So, I always try to bridge the divide. I’ve had some inspiring mentors and colleagues who led by example Howard R. Bowen was a great president of a flagship state university and a prestigious liberal arts college — and always found time to teach and do incredible research on the economics of higher education. The late William Bowen, President and Provost at Princeton, remained involved in higher education research. Consider the contributions of a Patricia Albjerg Graham as an outstanding historian of education who also served as Director of the National Institute of Education President of the Spencer Foundation, and Dean of Harvard Graduate School of Education. Michael Crow writes and reads about the present and future of higher education while serving as a university President. The late Myles Brand, who was a university president and President of the NCAA, was a great advocate for serious research on higher education, including intercollegiate sports and public policy. In my own age cohort, I have the greatest respect for Linda Eisenmann, who has been Provost and Professor at Wheaton College in Massachusetts. Stanley Katz of Princeton, Michael A. Olivas of the University of Houston, Bill Tierney of the University of Southern California, Marybeth Gasman of Rutgers, and Elizabeth Whitt of the University of California embody to me the ideal and realization of public intellectuals who are leaders in higher education governance and scholarship.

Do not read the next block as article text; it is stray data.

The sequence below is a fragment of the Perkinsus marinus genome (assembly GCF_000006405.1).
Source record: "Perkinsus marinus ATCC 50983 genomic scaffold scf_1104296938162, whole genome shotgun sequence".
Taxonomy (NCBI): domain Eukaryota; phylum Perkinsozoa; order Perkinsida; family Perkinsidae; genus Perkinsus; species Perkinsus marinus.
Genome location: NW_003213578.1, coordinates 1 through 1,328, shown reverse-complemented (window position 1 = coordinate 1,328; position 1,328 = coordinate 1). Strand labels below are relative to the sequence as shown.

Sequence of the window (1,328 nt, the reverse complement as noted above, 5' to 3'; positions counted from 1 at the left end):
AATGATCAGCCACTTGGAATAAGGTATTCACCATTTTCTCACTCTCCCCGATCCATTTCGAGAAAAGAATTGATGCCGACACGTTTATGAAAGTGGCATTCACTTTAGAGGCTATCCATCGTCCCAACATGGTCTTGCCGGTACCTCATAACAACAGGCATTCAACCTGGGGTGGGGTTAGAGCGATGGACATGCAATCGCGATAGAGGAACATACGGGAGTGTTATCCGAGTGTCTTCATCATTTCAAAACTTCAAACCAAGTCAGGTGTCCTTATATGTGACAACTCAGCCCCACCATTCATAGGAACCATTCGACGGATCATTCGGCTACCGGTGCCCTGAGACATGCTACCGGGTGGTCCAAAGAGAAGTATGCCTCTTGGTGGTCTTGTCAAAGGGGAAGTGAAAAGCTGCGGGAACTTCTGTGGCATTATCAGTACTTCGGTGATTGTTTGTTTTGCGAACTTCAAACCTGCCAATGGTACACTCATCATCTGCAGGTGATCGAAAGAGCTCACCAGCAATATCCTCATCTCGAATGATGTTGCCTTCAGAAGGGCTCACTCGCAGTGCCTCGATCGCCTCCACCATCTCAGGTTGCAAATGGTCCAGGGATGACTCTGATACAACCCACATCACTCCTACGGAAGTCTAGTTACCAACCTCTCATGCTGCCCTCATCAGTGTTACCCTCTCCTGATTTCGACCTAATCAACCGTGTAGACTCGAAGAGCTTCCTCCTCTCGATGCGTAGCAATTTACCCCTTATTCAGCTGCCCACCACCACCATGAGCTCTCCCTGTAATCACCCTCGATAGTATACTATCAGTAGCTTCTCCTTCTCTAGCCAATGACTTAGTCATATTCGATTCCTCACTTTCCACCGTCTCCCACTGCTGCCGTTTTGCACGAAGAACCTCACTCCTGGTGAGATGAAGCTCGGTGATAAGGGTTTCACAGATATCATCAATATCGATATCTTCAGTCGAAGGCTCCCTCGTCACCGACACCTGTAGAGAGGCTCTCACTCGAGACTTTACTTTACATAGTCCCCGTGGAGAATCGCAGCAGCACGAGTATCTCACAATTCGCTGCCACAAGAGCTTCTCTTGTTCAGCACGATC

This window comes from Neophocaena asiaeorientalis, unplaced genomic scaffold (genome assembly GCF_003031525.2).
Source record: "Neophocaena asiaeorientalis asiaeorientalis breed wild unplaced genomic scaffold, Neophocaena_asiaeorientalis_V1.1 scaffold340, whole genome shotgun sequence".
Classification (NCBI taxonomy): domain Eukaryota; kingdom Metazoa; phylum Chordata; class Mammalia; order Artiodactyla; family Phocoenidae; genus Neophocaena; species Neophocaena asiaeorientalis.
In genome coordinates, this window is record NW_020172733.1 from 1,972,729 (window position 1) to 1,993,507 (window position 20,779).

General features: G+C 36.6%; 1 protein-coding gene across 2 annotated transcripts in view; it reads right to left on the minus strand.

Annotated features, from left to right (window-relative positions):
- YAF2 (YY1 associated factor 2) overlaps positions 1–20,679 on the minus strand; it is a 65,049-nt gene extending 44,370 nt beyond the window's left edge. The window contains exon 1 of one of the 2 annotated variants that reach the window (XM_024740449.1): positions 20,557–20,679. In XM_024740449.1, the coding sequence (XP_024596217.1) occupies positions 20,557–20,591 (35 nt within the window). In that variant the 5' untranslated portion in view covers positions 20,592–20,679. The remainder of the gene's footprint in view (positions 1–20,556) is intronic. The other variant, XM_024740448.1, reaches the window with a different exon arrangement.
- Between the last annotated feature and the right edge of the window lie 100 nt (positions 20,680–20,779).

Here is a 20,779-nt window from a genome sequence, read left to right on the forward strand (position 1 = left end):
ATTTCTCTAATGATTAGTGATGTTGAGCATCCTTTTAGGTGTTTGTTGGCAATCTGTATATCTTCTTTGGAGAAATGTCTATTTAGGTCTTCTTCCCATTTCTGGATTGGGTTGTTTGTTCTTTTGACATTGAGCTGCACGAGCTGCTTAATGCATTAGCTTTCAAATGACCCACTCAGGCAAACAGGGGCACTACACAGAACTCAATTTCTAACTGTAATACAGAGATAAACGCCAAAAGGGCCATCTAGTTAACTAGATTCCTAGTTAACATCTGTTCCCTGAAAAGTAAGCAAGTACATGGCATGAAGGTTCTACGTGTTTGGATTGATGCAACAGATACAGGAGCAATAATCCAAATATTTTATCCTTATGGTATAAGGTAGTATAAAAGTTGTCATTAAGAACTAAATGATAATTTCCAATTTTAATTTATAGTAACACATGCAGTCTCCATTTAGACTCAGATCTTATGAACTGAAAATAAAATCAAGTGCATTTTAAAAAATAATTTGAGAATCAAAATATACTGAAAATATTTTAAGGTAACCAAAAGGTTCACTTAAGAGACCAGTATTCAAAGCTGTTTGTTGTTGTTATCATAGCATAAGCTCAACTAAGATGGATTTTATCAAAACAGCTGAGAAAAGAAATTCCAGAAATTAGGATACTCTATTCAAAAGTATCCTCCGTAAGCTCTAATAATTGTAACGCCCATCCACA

So, I think the divide of administrators versus professors is unfortunate and unnecessary — and a false dichotomy. I do wonder what presidents, provosts, deans and trustees like to read about higher education. It’s such an exciting field with numerous great writers and analysts. And, thanks to excellent editors and writers, I think Inside Higher Ed would be a good place for leaders to consider reading frequently. The next step would before them then to extend that curiosity into reading more detailed articles, books, and policy reports.
Question #3: What are your thoughts about how higher education might be different after COVID-19?
Hardly original to me is the observation that COVID-19 accelerated numerous trends that already were in place throughout higher education. Reliance on and creative use of internet and distance learning is a central, obvious legacy. Resilience in providing services and instruction and other programming are in the mix. I do think college and university presidents and trustees who a decade ago “bought in” to massive, monumental campus architecture in scope and indebtedness were susceptible to over-reliance on enrollment growth and other “business as usual” syndromes. Higher education will carry the legacy of campus expansion and spending for some time.
For Futurists who do choose to read about the history of higher education, I hope one influence will be to temper the lure of making overly bold projections. I try to pay attention to subtle details and nuances along with studying demographic trends. Dramatic individuals and innovations that make headlines usually are accompanied by unexpected consequences and some disappointments.
The pandemic will, I think, accentuate disparities within potential college student groups and within the ranks of institutions. Advantages afforded by heritage, wealth, race, ethnicity and merit will gain increased influence.